Insurance service providers are having to revamp their organisational culture in a bid to catch-up with the brisk pace of the modern insurance customer. Burdened with the realisation that they need to operate more like nimble tech companies instead of being weighed down by bureaucracies and legacy systems.
Ashok Shah, Group CEO of Apollo Insurance points out that the age of the digital insurance consumer has arrived. It is a moment to help close the gaps left by the low penetration rate of insurance across Africa, fix the challenges of high dependency on intermediaries, address the problems of lengthy unautomated processes and the complexities and unawareness of insurance products.
While delivering a keynote address during the East Africa InsureTech Forum 2020 themed Harnessing Innovation for Customer-Driven Insurance, Shah laid emphasis on the need for the insurance industry to observe that Africa had no choice but to drastically pace-up with policy change while speeding up digital adoption. Shah noted that the industry’s development and market penetration, particularly in general insurance, remains extremely low by international standards, and continues to be retarded by a mix of forces.
The key to delivering quality insurance service, he posited, stems from effectiveness, ease, and emotion, which typically inclines to the combination of digital and human access. “In today’s highly competitive marketplace, delivering best-in-class customer experiences is more important than ever,” asserted Shah adding that, “In our industry, that means making insurance significantly easier to buy and fun to own. When you think about it, historically, that has not been the case. The life insurance buying process, for instance, has been cumbersome and long.”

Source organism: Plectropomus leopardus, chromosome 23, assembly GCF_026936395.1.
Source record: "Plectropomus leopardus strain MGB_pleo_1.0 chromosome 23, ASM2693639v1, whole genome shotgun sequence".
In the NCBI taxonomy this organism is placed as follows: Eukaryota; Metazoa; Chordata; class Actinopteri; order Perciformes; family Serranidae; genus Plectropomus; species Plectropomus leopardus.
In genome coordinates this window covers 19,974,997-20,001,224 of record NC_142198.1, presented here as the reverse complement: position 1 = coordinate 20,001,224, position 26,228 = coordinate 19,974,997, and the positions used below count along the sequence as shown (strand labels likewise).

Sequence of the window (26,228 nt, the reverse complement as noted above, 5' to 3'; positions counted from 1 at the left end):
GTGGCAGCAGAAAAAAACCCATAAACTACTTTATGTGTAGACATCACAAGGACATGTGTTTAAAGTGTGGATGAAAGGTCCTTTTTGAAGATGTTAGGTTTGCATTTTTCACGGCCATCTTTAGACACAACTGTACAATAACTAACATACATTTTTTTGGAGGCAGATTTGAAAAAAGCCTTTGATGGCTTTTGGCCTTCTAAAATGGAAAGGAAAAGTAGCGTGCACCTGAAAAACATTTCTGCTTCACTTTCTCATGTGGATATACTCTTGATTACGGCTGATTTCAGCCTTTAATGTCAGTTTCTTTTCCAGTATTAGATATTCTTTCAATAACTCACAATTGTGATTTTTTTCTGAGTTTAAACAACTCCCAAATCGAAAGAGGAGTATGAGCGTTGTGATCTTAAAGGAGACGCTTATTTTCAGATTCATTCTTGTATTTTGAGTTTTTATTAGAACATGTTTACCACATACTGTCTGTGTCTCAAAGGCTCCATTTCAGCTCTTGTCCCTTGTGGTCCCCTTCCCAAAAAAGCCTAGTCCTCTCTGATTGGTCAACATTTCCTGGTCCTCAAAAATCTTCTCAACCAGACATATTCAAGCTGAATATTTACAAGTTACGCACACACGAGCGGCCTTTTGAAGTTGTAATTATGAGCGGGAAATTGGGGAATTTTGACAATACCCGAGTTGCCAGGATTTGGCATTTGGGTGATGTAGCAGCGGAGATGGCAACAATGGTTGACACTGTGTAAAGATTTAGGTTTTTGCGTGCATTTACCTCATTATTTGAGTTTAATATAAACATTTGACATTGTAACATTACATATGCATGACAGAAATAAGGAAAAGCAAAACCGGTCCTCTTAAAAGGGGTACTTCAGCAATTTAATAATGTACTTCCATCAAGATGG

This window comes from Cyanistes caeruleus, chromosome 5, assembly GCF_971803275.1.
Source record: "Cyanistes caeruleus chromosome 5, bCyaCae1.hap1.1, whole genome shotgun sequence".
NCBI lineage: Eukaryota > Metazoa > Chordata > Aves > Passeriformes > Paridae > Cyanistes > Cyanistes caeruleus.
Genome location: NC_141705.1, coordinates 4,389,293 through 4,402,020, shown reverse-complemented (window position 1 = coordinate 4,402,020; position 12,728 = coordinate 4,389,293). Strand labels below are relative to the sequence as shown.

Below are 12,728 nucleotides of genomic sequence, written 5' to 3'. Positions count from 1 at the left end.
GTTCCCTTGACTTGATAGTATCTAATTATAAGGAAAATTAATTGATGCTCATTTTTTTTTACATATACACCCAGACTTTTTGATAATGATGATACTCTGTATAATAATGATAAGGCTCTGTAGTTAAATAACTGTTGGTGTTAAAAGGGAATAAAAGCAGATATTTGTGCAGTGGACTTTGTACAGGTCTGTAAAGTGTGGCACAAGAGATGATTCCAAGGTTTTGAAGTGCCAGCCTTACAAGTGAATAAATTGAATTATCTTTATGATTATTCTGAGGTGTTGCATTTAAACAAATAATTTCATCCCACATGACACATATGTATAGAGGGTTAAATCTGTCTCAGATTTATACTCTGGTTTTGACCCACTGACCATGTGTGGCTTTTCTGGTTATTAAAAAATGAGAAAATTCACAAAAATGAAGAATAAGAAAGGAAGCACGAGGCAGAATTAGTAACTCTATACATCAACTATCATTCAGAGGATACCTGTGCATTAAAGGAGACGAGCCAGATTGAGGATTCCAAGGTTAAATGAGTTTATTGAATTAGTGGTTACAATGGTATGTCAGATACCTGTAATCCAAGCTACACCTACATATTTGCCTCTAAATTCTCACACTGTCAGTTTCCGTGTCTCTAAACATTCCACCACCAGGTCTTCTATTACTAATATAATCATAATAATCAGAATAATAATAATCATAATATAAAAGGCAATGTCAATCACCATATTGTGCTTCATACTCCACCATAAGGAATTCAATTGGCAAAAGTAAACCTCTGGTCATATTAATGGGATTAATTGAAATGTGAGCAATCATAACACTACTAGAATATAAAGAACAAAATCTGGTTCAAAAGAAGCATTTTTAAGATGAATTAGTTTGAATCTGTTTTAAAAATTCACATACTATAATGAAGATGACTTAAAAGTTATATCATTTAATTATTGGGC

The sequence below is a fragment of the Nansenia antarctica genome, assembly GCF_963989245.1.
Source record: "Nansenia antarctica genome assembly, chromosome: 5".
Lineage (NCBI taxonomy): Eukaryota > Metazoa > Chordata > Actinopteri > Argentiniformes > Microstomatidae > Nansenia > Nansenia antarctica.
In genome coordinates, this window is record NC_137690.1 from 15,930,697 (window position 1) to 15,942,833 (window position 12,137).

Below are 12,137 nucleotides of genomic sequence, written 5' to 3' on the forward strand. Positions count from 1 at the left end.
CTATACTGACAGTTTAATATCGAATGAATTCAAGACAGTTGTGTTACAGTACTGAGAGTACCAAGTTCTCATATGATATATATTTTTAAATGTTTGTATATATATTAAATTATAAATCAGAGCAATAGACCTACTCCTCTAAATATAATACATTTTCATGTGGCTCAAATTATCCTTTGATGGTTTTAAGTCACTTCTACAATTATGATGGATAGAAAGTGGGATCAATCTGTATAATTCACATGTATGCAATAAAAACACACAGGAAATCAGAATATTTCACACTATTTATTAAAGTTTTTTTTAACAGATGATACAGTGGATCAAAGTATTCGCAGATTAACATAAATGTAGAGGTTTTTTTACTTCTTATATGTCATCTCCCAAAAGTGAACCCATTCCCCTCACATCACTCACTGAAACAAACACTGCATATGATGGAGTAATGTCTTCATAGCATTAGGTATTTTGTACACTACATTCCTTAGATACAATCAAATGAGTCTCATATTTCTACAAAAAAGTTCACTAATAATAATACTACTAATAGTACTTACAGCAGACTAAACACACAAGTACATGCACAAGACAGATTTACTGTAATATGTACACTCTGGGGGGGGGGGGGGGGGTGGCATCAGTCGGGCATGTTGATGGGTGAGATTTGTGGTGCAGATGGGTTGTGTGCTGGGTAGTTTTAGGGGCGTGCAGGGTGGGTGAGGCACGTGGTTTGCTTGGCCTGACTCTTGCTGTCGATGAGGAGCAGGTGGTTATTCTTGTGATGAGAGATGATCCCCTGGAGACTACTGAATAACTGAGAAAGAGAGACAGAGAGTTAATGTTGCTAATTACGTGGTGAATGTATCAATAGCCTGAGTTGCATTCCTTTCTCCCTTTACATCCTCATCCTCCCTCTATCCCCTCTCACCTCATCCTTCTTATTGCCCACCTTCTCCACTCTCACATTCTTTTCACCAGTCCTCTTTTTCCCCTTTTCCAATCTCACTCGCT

As it were, more insurers are adopting and contending with a world influenced by Machine Learning (ML), Artificial Intelligence (AI), or the Internet of Things (IoT). In their quest for adopting and using digital channels, more insurers are deploying robotics or blockchain. Shah noted that it was a step in the right direction. To improve the sector, industry players need to consider a plethora of digital products and services with an ecosystem of partners, an omnichannel customer experience, advanced analytics, and automated operations.
Getting to this level of service delivery calls for the insurer to start by simply finding a vendor with a proven insurance-industry track record. One who can help conquer discreet challenges, said Shah, adding that smart targeted change tends to be a better approach. “Forget about the big bang overhaul all at once. It is advisable to target minimal viable projects (MVP) and iterate to get bigger.”
He noted that empowering bridge builders can be done by outsourcing teams of specialists driving cloud-native solutions can quickly and transfer expertise. In this regard, competent coders can pricelessly collaborate well with the whole company and help insurance organisations get ideas out of the IT trenches and into strategic meetings where they belonged.
“Stimulating a digital revolution within an organisation requires forethought, planning, networking, and disciplined execution. The digital leader needs to understand what they are up against, where the pitfalls lie and how to best achieve the organisation’s objectives with the people and assets at their disposal.” In this journey of change, one needs to target conspicuous wins early, be mindful of budgets all the while cultivating the support of business leaders.
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